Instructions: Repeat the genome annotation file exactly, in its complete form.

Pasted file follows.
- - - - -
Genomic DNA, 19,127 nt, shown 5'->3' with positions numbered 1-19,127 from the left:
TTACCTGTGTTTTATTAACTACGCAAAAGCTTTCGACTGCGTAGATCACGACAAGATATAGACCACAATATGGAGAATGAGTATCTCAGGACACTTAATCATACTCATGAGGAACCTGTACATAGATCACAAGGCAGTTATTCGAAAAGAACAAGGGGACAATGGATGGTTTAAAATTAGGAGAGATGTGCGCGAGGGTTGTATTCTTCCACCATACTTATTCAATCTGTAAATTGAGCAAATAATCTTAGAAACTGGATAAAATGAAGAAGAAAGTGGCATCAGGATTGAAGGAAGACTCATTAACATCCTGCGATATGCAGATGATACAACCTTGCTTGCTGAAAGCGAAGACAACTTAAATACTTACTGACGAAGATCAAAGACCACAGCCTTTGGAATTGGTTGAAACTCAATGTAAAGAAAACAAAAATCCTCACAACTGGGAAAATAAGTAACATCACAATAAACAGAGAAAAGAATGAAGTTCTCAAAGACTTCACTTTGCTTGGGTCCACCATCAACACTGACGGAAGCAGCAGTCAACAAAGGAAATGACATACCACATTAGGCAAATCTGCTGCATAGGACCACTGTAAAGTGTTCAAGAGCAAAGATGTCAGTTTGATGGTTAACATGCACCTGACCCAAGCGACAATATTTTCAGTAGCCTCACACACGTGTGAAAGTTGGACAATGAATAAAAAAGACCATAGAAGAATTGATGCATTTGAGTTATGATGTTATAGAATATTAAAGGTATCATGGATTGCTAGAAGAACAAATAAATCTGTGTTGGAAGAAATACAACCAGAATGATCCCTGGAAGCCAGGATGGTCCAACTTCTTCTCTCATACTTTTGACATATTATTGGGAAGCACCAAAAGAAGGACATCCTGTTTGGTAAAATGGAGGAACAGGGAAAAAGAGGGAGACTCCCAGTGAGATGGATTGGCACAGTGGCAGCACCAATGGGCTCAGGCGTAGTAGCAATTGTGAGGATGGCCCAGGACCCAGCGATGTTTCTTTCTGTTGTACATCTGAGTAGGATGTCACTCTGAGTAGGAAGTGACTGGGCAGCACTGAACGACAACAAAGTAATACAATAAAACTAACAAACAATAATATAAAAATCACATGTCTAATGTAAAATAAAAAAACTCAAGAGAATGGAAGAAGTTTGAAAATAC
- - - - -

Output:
Genomic DNA, 19,127 nt, shown 5'->3' with positions numbered 1-19,127 from the left:
TTACCTGTGTTTTATTAACTACGCAAAAGCTTTCGACTGCGTAGATCACGACAAGATATAGACCACAATATGGAGAATGAGTATCTCAGGACACTTAATCATACTCATGAGGAACCTGTACATAGATCACAAGGCAGTTATTCGAAAAGAACAAGGGGACAATGGATGGTTTAAAATTAGGAGAGATGTGCGCGAGGGTTGTATTCTTCCACCATACTTATTCAATCTGTAAATTGAGCAAATAATCTTAGAAACTGGATAAAATGAAGAAGAAAGTGGCATCAGGATTGAAGGAAGACTCATTAACATCCTGCGATATGCAGATGATACAACCTTGCTTGCTGAAAGCGAAGACAACTTAAATACTTACTGACGAAGATCAAAGACCACAGCCTTTGGAATTGGTTGAAACTCAATGTAAAGAAAACAAAAATCCTCACAACTGGGAAAATAAGTAACATCACAATAAACAGAGAAAAGAATGAAGTTCTCAAAGACTTCACTTTGCTTGGGTCCACCATCAACACTGACGGAAGCAGCAGTCAACAAAGGAAATGACATACCACATTAGGCAAATCTGCTGCATAGGACCACTGTAAAGTGTTCAAGAGCAAAGATGTCAGTTTGATGGTTAACATGCACCTGACCCAAGCGACAATATTTTCAGTAGCCTCACACACGTGTGAAAGTTGGACAATGAATAAAAAAGACCATAGAAGAATTGATGCATTTGAGTTATGATGTTATAGAATATTAAAGGTATCATGGATTGCTAGAAGAACAAATAAATCTGTGTTGGAAGAAATACAACCAGAATGATCCCTGGAAGCCAGGATGGTCCAACTTCTTCTCTCATACTTTTGACATATTATTGGGAAGCACCAAAAGAAGGACATCCTGTTTGGTAAAATGGAGGAACAGGGAAAAAGAGGGAGACTCCCAGTGAGATGGATTGGCACAGTGGCAGCACCAATGGGCTCAGGCGTAGTAGCAATTGTGAGGATGGCCCAGGACCCAGCGATGTTTCTTTCTGTTGTACATCTGAGTAGGATGTCACTCTGAGTAGGAAGTGACTGGGCAGCACTGAACGACAACAAAGTAATACAATAAAACTAACAAACAATAATATAAAAATCACATGTCTAATGTAAAATAAAAAAACTCAAGAGAATGGAAGAAGTTTGAAAATAC